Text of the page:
A Congress of Journalists in Cuba?

Rogelio Polanco the head of the Communist Party’s Ideological Department that controls the media.

HAVANA TIMES – Last week the 11th Congress of the Cuban Journalists Association (UPEC) met in Havana, and served to once again confirm that doing journalism in Cuba is one of the most difficult professions.

It was the official organization of pro-government journalists, and it was so sad to hear many of the interventions, in which those who spoke did so to beg for benefits of all kinds, including requesting a snack when doing coverage, with the selfish undertone that this entails, since they are supposed to be carrying out a social mission that goes far beyond their personal interests.

It happens in all sectors of society, but in this one you can see much more, that the dilemma of judging who pays you comes into play, because journalism in essence is that, evaluating everything that happens and analyzing whether everyone did what they had to do at a certain time, for society to function as it should.

In the Cuban case, of course, all important decisions go through the Communist Party of Cuba (PCC), the only one recognized, but also the one that allocates budgets for the press media, and therefore uses them to their interests, which is basically to stay in power by any means.

Those interventions in which the propagandists, which is what they really are, practically beg for what is a given for any colleague anywhere else in the world, are really sad.

Not to mention that to beg for better treatment you must start by paying homage to Fidel Castro, his brother Raul and his heir, Miguel Diaz-Canel.

Because ultimately the objective is to make the leaders look good, when the mission should be almost the opposite, to denounce everything done wrong, and in Cuba practically everything comes from the top political leadership. They prefer to turn a blind eye and not address the harsh reality of the ordinary Cuban trying to survive, of those who gave their life to this ideal and live miserably with a pension that is not even enough to ensure adequate nutrition throughout the month.

In the end, Cuban “journalists” make fools of themselves almost daily, because currently it is very easy to contrast the information and know that when an official says that there are no peas for the increasingly dwindling rations because it was very cold in Canada, they are lying, shamelessly.

Almost as blatantly as in a plenary session, the director of the Ideological Department of the Central Committee of the PCC (the office that directly manages the media), Rogelio Polanco, points out that over the years the Revolution (without mentioning anyone specifically) has always recognized when mistakes were made, but “with its head held high.”

You’ve got have a very hard face to utter this phrase without it being followed by a request for the immediate resignation of those responsible. On the contrary, what came next was “there is no instruction manual,” and with that the license to continue improvising regardless of the fact that there are entire generations of dissatisfied Cubans in the middle. This involves a lot of shamelessness and evil, “with their heads held high.”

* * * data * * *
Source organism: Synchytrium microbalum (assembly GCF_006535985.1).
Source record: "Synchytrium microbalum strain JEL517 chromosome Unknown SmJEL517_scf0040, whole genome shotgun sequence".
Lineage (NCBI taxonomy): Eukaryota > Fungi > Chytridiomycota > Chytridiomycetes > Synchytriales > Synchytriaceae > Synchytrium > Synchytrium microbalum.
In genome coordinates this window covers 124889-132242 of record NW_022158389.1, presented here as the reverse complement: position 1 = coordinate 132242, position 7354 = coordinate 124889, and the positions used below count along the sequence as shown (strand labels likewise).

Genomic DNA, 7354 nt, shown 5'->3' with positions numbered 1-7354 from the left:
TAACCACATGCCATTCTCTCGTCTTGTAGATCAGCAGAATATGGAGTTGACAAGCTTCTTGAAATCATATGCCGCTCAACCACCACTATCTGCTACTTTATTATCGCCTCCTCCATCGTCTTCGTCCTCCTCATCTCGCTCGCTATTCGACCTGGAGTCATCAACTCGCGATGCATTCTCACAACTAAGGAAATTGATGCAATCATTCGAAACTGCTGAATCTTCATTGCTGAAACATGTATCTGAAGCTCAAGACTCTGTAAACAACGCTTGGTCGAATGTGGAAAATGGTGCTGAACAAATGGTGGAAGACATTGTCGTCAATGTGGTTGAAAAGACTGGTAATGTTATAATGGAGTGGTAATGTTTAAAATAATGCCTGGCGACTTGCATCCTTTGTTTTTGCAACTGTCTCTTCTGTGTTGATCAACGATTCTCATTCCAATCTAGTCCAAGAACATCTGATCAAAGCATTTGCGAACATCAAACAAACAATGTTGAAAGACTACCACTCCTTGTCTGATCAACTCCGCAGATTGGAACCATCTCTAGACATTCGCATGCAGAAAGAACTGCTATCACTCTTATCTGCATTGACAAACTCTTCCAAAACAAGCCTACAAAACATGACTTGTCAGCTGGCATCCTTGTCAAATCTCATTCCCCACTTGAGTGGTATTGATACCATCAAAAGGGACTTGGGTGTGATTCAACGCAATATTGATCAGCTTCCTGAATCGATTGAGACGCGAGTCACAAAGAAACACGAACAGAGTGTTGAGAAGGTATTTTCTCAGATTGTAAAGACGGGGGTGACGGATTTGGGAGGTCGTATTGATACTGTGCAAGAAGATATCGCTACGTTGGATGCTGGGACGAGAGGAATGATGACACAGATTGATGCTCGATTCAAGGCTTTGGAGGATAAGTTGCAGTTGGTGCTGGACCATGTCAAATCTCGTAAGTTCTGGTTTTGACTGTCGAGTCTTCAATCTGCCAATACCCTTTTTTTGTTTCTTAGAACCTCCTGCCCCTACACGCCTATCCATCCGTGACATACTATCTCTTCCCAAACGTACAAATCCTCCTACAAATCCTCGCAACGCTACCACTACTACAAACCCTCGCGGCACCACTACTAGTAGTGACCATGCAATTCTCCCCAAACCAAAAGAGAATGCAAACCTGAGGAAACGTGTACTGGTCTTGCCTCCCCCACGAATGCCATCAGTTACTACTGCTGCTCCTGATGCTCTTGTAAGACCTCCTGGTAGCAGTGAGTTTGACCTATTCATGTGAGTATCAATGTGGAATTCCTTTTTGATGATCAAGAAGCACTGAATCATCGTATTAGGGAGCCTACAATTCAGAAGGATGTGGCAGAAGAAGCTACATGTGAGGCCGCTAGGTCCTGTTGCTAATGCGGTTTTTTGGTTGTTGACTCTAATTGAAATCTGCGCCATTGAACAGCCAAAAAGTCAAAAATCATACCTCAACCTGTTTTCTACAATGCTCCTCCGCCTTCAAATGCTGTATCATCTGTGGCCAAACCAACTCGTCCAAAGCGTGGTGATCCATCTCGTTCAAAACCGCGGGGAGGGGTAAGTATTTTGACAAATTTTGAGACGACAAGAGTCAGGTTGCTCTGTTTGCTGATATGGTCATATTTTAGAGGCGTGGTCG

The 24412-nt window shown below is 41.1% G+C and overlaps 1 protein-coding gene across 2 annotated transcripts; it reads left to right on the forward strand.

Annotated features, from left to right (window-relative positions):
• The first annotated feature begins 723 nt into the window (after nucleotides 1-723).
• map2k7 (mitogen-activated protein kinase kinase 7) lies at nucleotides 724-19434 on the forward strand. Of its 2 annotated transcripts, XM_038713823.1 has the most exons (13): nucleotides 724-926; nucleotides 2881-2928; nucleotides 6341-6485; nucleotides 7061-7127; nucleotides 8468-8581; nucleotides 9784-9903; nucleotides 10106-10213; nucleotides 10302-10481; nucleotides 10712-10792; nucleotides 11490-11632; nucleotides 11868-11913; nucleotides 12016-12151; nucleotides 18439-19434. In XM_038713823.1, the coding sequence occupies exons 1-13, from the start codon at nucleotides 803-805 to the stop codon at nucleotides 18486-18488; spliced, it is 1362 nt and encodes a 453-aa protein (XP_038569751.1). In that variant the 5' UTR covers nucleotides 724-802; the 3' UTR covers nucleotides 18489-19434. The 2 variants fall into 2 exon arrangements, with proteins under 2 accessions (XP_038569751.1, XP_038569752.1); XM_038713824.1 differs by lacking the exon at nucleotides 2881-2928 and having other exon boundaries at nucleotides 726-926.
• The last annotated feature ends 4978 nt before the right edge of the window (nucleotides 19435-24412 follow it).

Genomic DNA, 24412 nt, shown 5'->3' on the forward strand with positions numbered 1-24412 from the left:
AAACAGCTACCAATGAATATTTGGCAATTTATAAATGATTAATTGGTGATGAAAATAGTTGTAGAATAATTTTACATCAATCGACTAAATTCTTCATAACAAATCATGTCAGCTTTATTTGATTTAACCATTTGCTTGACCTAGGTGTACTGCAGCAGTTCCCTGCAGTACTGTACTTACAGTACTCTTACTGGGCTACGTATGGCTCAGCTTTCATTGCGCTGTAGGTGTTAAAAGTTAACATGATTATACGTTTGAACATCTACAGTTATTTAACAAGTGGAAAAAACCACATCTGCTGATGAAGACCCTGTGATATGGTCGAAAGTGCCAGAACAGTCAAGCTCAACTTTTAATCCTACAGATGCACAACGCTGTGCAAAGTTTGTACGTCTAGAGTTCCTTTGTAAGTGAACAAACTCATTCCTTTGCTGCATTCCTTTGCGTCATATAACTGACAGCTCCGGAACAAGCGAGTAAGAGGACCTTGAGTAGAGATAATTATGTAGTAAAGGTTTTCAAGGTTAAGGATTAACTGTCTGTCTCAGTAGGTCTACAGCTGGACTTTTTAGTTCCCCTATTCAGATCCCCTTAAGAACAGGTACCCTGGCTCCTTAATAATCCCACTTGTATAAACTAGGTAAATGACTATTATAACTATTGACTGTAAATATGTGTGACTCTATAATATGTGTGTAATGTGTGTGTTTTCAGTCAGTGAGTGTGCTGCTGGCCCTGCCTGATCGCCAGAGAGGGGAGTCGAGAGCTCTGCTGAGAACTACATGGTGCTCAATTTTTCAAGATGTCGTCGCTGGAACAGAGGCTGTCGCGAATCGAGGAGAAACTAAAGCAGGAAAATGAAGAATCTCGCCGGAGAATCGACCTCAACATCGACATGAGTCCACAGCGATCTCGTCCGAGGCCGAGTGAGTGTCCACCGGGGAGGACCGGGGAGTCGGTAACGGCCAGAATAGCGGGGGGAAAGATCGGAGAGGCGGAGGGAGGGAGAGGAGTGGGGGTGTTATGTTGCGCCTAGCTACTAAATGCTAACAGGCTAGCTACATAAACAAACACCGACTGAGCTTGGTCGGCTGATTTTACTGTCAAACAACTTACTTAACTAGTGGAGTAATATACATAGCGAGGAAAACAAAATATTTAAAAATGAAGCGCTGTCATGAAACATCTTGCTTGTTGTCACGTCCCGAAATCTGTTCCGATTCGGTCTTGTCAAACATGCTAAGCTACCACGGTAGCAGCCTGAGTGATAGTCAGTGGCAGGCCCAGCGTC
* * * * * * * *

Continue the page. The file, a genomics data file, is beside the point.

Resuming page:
At this point, after more than 60 years, Polanco proposes a project for the economic transformation of the media where he talks about administrative, financial, and commercial autonomy, when that is the root of any respected press media.

Polanco says without having anything left inside that the population supports the Revolution, but he forgets that half the country is going abroad because it does not trust the project. Cubans cannot express their discontent freely at the polls, but they do so with their legs, moving to another country to seek better horizons.

Only this past week interviews come to light with the female field hockey players who decided to stay in Chile after the Pan American Games, among them the captain, supposedly the most committed to the official discourse. This is a clear sign that they are forced to express themselves in one way, even if they think very differently.

But obviously the spokespersons for the Cuban Institute of Radio and Television (ICRT) and other official media will not divulge the “desertors” words.

Nor did anyone raise their voice when the approval of the Press Law was postponed once again, because according to Polanco, the regulations must be well evaluated. Including the punishments that will be imposed on functionaries who omit or deny information or give it in an incorrect manner. That gave a hint, but we all know that the details they are conjuring up are to legalize how to punish journalists when they make a mistake, or simply when they do not adequately fulfill their role as spokespersons for the regime.

Perhaps I am getting ahead of events, but I doubt that I am wrong. In short, the Communication Law will be to combat freedom of information, regulate the Internet and increase control over the press media and their workers, the rest will be minor concessions.

If we believe this man, the Communist Party supports journalists, but for what? Well, to make them look good. Everyone knows that you cannot criticize a leader until the Party publishes a note informing that they were dismissed from their position.

It is the Cuban leadership that is determined to make Cuba the exception, and of course there is no manual for that, because not even sadomasochists have thought of it.

In no other country is people’s daily bread made by a political party, and that is why, among other things, Cuba is being emptied.

Read more from Cuba here on Havana Times.